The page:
Sunday, 24 July 2016

Leading Questions

Until last year, there was always a Leader of the Labour Party, and a Leader of the Left.

The Leader of the Labour Party had been elected, after a fashion. The Leader of the Left, by no mean only the Labour Left, had emerged as simply the obvious holder of the office in that generation.

For many decades, the Leader of the Left was, of course, Tony Benn. Jeremy Corbyn is the only person ever to occupy both positions.

Or, at any rate, he is the first to date, and, albeit as a result of his candidacy for Leader of the Labour Party, he has been the Leader of the Left for slightly longer.

He would undoubtedly retain the latter, which is for life, even if he were to lose the former.

It is now inconceivable that anyone could become the Leader of the Labour Party without at least the blessing of the Leader of the Left.

It is now difficult to see how anyone other than the Leader of the Left could ever be the Leader of the Labour Party, unless the Leader of the Left really did not want to be the Labour Leader as well.

But the office of Leader of the Left extends well beyond the Labour Party, although it is notable that every holder of that office has been a member of that party.

That office is elected, as such, by no one at all. It is held until the moment of death.

Interesting times, brothers and sisters. Very, very, very interesting times.


  1. Peter Hitchens on the coming realignment as Labour and Tory MPs who got on so well during the Remain campaign, openly speak of joining together.

    ""And since Labour MPs have far more in common with Mrs May than with Mr Corbyn, there is only one direction they can take.

    They will have to snuggle up beside her absurdly misnamed Conservative Party.

    And so at last the British public will see clearly revealed the truth they have long avoided – that the two main parties are joined in an alliance against them.

    And they may grasp that their only response is to form an alliance against the two big parties. Impossible? Look how quickly this happened in Scotland.""

    1. He has been proposing this as the solution to whatever happened to be going on in any given week for the last 20 years. A realignment is now under way, but it is not that.

      There is no more an electoral space to the right of Theresa May than there is an electoral space to the left of Jeremy Corbyn. Such people do exist, but not in such numbers as to matter electorally.

      Nor will Labour MPs join the Conservative Party. They just won't.

  2. There is no more an electoral space to the right of Theresa May than there is an electoral space to the left of Jeremy Corbyn.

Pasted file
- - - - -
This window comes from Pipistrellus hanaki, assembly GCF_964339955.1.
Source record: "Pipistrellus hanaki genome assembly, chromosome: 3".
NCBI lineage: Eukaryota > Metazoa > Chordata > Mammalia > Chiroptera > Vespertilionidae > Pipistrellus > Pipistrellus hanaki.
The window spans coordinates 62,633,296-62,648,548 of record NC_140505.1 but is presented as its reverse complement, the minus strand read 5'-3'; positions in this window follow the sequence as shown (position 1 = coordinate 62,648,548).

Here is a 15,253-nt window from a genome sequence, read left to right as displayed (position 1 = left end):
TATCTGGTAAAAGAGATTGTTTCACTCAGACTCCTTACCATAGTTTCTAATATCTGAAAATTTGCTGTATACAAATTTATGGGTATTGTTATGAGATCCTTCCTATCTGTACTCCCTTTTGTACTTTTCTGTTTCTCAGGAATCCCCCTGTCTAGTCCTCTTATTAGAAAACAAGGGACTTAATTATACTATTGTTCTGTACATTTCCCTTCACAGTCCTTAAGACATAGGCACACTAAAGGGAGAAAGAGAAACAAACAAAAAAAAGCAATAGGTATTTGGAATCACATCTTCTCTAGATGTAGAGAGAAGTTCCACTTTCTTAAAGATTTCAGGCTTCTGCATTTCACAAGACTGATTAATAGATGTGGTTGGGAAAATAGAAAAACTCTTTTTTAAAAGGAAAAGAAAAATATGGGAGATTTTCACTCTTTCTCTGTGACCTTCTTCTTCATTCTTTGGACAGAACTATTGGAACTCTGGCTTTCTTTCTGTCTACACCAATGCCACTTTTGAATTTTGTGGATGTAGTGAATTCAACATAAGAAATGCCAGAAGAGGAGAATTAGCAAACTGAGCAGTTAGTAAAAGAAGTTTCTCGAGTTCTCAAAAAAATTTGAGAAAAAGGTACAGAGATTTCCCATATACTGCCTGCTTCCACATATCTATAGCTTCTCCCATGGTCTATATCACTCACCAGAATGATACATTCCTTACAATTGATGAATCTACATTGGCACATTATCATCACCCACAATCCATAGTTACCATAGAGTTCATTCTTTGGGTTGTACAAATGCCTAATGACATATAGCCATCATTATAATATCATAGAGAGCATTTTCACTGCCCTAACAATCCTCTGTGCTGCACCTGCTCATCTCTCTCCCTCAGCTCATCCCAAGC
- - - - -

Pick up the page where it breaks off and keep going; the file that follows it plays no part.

Oh yes there is! The referendum result has confirmed that beyond any doubt. 56% of Tory voters voted against their own party and for a campaign led entirely by the Tory Right.

    That argument has been disproved by events.

    There is enormous support for a rightwing party-that party was partly incubated in the Leave campaign itself.

    While the Left was represented by both Cameron and Corbyn, Labour and Tory, who both campaigned for the losing side (along with the Greens, Yanis Varoufakis and the TUC).

    That is the Left.

    And the Leave campaign is the future party of the Right.

    1. The less said about the Leave campaign, the better. Never has a victory been more Pyrrhic, including those at Heraclea and Asculum.

      What matters now is that, "The referendum result sent a clear message from parts of Britain that have been left behind by globalisation." They key figure is the man who said that. He is most certainly not to the right of Theresa May.

      Just as there are people to the left of Jeremy Corbyn and of the ghost of Tony Benn, so there are people to the right of Theresa May and of the political ghosts of David Cameron and Tony Blair. But not, in either case, so as to make any electoral difference.

      Of course we are in the throes of a realignment. That realignment is the complete transformation, not least through the exponential enlargement, of the Labour Party.

  3. Nor will Labour MPs join the Conservative Party. They just won't.

    Yes they will. They've been in informal discussions for some time.
    It's their natural home, since it's just as leftwing as they are.

    And the electoral space for a party of the Right has been shown to exist by the millions of UKIP voters, by the majority of Tory voters who voted Leave, and by a successful Leave campaign entirely dominated by the Right.

    The support is out there. Now it's proved to exist.

    As the Financial Times noted, we saw incubated in the Leave and Remain campaigns the leftwing and rightwing parties of the future.

    Far more representative of public opinion than the two parliamentary parties who both campaigned for Remain and were both rejected by their own voters.

    1. Who remain their voters.

      A few Labour MPs, and perhaps one or two Tories (although almost certainly not), might try a new party, but it would sink without trace.

      No, of course, they wouldn't join the Tory Party! Why on earth would they do that? Merely because of philosophical or policy agreement? That level of naivety is positively touching.

  4. Theresa May is just as leftwing as Labour-all women shortlists, political correctness, the Equality Act you name it.

    Ask Trevor Phillips of the Commission for Equality and Human Rights who loves her. "Aggressive on equality" is how he described her.

    We have a party of the Left in the joint Labour-Tory-TUC Remain campaign.

    The Tories rather liked campaigning on the same side as Labour and the TUC.

    It came naturally to them.

    Now we need a rightwing party to speak for the 17.5 million patriots who rejected both of them.